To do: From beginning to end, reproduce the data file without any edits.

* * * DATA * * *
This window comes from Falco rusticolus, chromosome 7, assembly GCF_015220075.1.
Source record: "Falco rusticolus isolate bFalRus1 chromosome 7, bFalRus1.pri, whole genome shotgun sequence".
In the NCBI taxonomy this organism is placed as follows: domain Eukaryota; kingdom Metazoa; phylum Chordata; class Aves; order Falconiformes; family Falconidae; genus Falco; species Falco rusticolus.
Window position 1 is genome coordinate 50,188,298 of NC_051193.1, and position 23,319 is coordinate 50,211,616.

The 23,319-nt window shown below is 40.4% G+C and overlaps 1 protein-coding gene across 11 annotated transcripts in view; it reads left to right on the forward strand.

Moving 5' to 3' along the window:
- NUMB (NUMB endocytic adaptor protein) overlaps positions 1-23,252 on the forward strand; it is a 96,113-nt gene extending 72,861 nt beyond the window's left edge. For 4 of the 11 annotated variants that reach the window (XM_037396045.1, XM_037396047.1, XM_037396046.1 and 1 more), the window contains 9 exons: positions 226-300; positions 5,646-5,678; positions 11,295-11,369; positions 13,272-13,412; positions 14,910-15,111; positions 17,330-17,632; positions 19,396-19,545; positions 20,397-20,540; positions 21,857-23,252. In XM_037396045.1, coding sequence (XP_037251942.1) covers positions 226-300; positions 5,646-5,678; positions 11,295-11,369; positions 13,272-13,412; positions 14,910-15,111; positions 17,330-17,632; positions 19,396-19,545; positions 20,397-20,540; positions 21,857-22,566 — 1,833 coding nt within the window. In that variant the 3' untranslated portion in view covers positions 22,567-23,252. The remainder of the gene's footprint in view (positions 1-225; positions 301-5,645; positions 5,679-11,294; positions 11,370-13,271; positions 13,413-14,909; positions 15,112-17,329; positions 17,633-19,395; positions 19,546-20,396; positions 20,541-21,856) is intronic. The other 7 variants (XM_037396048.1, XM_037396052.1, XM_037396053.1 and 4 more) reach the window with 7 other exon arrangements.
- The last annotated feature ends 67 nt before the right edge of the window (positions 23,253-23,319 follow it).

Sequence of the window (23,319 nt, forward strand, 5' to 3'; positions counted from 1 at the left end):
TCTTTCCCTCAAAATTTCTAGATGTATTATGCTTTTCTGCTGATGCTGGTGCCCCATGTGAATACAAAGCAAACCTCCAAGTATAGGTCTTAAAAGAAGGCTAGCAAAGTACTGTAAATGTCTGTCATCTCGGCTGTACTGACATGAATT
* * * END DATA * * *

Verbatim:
This window comes from Falco rusticolus, chromosome 7, assembly GCF_015220075.1.
Source record: "Falco rusticolus isolate bFalRus1 chromosome 7, bFalRus1.pri, whole genome shotgun sequence".
In the NCBI taxonomy this organism is placed as follows: domain Eukaryota; kingdom Metazoa; phylum Chordata; class Aves; order Falconiformes; family Falconidae; genus Falco; species Falco rusticolus.
Window position 1 is genome coordinate 50,188,298 of NC_051193.1, and position 23,319 is coordinate 50,211,616.

The 23,319-nt window shown below is 40.4% G+C and overlaps 1 protein-coding gene across 11 annotated transcripts in view; it reads left to right on the forward strand.

Moving 5' to 3' along the window:
- NUMB (NUMB endocytic adaptor protein) overlaps positions 1-23,252 on the forward strand; it is a 96,113-nt gene extending 72,861 nt beyond the window's left edge. For 4 of the 11 annotated variants that reach the window (XM_037396045.1, XM_037396047.1, XM_037396046.1 and 1 more), the window contains 9 exons: positions 226-300; positions 5,646-5,678; positions 11,295-11,369; positions 13,272-13,412; positions 14,910-15,111; positions 17,330-17,632; positions 19,396-19,545; positions 20,397-20,540; positions 21,857-23,252. In XM_037396045.1, coding sequence (XP_037251942.1) covers positions 226-300; positions 5,646-5,678; positions 11,295-11,369; positions 13,272-13,412; positions 14,910-15,111; positions 17,330-17,632; positions 19,396-19,545; positions 20,397-20,540; positions 21,857-22,566 — 1,833 coding nt within the window. In that variant the 3' untranslated portion in view covers positions 22,567-23,252. The remainder of the gene's footprint in view (positions 1-225; positions 301-5,645; positions 5,679-11,294; positions 11,370-13,271; positions 13,413-14,909; positions 15,112-17,329; positions 17,633-19,395; positions 19,546-20,396; positions 20,541-21,856) is intronic. The other 7 variants (XM_037396048.1, XM_037396052.1, XM_037396053.1 and 4 more) reach the window with 7 other exon arrangements.
- The last annotated feature ends 67 nt before the right edge of the window (positions 23,253-23,319 follow it).

Sequence of the window (23,319 nt, forward strand, 5' to 3'; positions counted from 1 at the left end):
TCTTTCCCTCAAAATTTCTAGATGTATTATGCTTTTCTGCTGATGCTGGTGCCCCATGTGAATACAAAGCAAACCTCCAAGTATAGGTCTTAAAAGAAGGCTAGCAAAGTACTGTAAATGTCTGTCATCTCGGCTGTACTGACATGAATT